Ohio Water Polo Referees Assocation (OWPRA) was created to provide a strucutered referee organization for the high school and club matches/tournaments. All of these referees are required to pay membership dues (rules book, insurance, training, etc), take an online rules test and particpate in a water polo academy course. These helps to ensure all referees are on the same level. The high school coaches have adopted this assocation. The partnership between coaches and referees could not be any better than it is today. Some of our referees have been doing CWPA, others have joined USA Water Polo and traveled to JOs, ODP...etc. Please visit http://www.owpra.com for more information.

Ohio Water Polo Camp
There was 2-Day Ohio Water Polo Camp held at University of Cincinnati. 67 kids attended an 8 instructors that were brought in from out of town. This is an ongoing event that will give elite water polo access to kids ages 12-18.
http://www.ohiowaterpolocamp.com

For all information on Ohio Water Polo, please attend to http://www.ohiowaterpolo.com

Not all of these clubs are a part of USA Water Polo due to high costs and restrictions of using that membership. Some of them have joined American and some of them have started their own insurance policy for much less. They just want to play and provide an outlet for their players (young or old) to keep playing and learning. The exposure needed to play in California is no longer wanted because it is too much assumed that none of these young players will ever get plucked....unless they pay way too much money (airfare, tournament entrance, usa water polo fee, travel, time, energy). Ohio has had 2 players go West in the past two years. We have it in our backyard and we have the elite coaches/players that want to move toward this more and more to keep costs down and to make it stronger within. That is our progress.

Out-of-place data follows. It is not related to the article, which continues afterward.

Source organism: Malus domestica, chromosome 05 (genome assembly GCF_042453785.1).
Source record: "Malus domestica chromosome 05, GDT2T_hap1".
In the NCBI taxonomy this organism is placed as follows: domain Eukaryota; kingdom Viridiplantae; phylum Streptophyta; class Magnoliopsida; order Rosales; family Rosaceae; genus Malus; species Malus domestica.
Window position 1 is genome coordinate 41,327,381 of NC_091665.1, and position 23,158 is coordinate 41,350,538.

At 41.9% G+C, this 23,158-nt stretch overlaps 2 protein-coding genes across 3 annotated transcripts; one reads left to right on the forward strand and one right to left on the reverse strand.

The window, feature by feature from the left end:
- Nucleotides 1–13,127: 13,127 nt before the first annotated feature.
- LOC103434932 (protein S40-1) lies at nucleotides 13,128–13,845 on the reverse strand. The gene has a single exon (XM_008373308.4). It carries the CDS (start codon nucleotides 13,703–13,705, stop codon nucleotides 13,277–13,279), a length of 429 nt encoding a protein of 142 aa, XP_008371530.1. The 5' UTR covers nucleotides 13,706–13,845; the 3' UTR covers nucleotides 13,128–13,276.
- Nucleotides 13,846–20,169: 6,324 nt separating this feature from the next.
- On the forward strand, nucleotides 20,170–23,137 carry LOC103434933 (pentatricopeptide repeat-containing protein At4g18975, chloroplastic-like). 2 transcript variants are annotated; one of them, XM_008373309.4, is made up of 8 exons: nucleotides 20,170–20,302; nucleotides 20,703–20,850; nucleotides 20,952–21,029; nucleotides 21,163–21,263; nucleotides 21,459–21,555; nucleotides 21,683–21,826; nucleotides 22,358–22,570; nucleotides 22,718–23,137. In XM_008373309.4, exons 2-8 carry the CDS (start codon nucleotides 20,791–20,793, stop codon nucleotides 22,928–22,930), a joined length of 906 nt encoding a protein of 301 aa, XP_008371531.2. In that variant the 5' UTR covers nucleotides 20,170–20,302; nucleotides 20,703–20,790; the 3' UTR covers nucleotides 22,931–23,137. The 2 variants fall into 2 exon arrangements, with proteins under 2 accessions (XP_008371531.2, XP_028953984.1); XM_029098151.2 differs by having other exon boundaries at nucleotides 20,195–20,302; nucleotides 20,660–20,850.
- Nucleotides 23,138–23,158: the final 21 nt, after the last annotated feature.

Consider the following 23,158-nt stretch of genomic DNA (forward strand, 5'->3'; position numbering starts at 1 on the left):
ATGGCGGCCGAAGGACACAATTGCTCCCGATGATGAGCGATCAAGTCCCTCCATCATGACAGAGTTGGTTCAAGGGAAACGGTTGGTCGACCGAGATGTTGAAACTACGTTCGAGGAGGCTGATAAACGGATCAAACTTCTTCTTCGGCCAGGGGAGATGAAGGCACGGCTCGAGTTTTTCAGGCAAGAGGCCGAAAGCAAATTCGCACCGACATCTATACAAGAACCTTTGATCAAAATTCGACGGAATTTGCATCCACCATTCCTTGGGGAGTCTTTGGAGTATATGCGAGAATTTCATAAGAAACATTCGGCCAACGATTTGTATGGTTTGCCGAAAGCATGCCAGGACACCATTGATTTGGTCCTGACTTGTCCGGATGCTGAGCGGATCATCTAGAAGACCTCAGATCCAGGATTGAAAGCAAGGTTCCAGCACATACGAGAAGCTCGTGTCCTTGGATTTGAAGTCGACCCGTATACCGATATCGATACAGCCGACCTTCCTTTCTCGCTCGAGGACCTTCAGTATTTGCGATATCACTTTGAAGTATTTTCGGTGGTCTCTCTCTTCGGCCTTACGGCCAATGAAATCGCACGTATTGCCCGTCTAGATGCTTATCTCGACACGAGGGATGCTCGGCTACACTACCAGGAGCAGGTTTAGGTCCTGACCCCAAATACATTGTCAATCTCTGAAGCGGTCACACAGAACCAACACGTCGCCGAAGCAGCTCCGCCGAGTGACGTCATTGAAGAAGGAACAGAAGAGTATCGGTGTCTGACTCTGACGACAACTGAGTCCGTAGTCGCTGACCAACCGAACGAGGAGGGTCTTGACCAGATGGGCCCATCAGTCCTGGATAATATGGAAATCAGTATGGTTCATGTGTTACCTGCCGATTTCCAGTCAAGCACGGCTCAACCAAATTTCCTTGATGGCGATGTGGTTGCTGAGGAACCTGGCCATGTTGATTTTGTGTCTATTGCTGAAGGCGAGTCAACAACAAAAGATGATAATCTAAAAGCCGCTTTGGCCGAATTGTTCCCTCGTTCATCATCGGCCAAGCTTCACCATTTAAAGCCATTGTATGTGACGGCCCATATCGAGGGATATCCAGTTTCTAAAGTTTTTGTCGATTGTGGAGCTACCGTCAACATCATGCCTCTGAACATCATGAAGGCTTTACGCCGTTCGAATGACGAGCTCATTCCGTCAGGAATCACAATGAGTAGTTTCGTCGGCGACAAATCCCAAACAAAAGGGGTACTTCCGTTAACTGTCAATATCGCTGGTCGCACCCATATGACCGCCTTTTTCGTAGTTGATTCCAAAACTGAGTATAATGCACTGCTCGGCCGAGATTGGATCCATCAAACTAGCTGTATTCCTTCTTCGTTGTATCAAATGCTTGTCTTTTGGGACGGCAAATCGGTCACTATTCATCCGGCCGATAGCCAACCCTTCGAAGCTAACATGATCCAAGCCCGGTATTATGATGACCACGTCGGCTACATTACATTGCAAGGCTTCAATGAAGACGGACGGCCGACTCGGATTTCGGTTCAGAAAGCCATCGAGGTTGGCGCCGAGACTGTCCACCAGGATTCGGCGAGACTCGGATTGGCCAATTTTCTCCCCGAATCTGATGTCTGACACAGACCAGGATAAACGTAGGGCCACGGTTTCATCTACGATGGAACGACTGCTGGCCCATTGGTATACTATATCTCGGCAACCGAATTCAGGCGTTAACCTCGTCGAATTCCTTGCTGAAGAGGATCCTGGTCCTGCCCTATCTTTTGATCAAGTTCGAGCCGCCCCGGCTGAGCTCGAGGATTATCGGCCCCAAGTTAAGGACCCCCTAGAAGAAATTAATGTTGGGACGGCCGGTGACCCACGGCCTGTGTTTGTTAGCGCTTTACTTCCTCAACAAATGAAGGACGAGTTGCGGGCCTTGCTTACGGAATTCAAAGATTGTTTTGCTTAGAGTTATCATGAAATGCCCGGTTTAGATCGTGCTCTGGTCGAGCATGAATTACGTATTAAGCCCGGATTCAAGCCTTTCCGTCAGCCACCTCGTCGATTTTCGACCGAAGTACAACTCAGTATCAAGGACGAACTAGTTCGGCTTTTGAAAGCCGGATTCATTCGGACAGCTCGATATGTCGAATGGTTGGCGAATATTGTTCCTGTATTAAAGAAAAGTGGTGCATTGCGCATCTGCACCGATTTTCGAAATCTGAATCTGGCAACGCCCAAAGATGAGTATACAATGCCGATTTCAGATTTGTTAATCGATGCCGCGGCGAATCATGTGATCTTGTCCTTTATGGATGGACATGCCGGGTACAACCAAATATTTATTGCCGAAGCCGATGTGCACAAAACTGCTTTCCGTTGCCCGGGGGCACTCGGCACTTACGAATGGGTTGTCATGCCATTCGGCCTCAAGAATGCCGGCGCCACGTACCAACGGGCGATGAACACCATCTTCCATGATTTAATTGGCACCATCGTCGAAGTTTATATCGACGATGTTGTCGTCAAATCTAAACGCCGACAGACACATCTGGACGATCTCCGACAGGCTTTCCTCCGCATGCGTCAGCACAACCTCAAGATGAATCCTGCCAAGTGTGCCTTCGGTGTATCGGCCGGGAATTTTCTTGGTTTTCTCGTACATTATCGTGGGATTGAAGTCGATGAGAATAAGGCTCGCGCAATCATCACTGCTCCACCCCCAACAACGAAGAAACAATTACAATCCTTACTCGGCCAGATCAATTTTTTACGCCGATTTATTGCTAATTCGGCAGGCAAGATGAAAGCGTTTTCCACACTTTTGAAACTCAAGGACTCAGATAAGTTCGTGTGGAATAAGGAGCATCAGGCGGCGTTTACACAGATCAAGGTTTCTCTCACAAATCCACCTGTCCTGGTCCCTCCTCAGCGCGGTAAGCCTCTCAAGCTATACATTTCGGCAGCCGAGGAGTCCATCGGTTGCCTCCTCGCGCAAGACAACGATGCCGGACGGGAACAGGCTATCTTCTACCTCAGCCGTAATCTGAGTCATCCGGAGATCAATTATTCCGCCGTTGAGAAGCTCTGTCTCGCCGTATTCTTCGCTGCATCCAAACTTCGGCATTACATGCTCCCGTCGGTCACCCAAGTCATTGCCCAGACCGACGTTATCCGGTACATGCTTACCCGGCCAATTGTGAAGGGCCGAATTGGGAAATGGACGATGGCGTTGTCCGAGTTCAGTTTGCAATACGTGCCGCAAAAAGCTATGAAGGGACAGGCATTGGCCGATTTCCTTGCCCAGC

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Torchbearer
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Joined: Tue Dec 20, 2005 2:32 pm
Location: Asheville, NC

Re: Growing Water Polo in the Midwest

Postby Torchbearer » Fri Sep 02, 2011 4:15 pm

Good to see OH making such progress. Just to keep the record straight, the YMCA teams I coached in IA and IL in the 1960s and here at Asheville, NC, in the '70s played in those days against OH youth teams from Cincy, Cleveland, Dayton, Findlay, Lima, Mansfield, Marion, Toledo, and Van Wert. I still have most of the newspaper articles in my scrapbook. As you probably know, the Cincy Marlins were a powerhouse in women's water polo in the early '70s, hosting national championships at Keating Natatorium and traveling to play from FL to CA. The coach was Paul Bergen, and they had three Olympic swimmers in their lineup. I believe they won the Women's Senior Indoors in 1974. Lima YMCA had a very good boys' team, and Mansfield wasn't bad. Toledo had some good girls, and that city conducted the 1975 U.S. Junior Olympic Championships with 15 teams attending from coast to coast. The Brooklyn Branch YMCA of Cleveland, utilizing a zone defense, won the Y Nationals held at Greenville, SC, in 1976. There were also strong teams just down the road from y'all in KY, especially in Lexington. Much of what we did in water polo in this area, the SE, and maybe in your area, as well, has been forgotten, but we did have some Very good teams and players in the past.

sylpolo2
Posts: 58
Joined: Sun Jan 03, 2010 1:17 am
How are you connected to water polo?: Player, Coach
Location: Ohio

Re: Growing Water Polo in the Midwest

Postby sylpolo2 » Sat Sep 03, 2011 5:39 pm

ohiosquirrels wrote:Ohio has had 2 players go West in the past two years.


I know Dan Matulis is one, but who is the other?

ohiosquirrels
Posts: 13
Joined: Fri Jul 24, 2009 3:29 pm
How are you connected to water polo?: I am the organizer behind the Ohio Squirrels Water Polo club which is based out of Cincinnati, Ohio. We play/travel year round.

I officiate high school water polo in Cincinnati.

Re: Growing Water Polo in the Midwest

Postby ohiosquirrels » Mon Sep 05, 2011 11:35 am

Kelly Sullivan. Played for San Diego Mesa College.

We just had a new HS team start up at St. Xavier High School. We are hoping this will bring back the success of what was produced back in the 70s...

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Torchbearer
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Joined: Tue Dec 20, 2005 2:32 pm
Location: Asheville, NC

Re: Growing Water Polo in the Midwest

Postby Torchbearer » Mon Sep 05, 2011 2:38 pm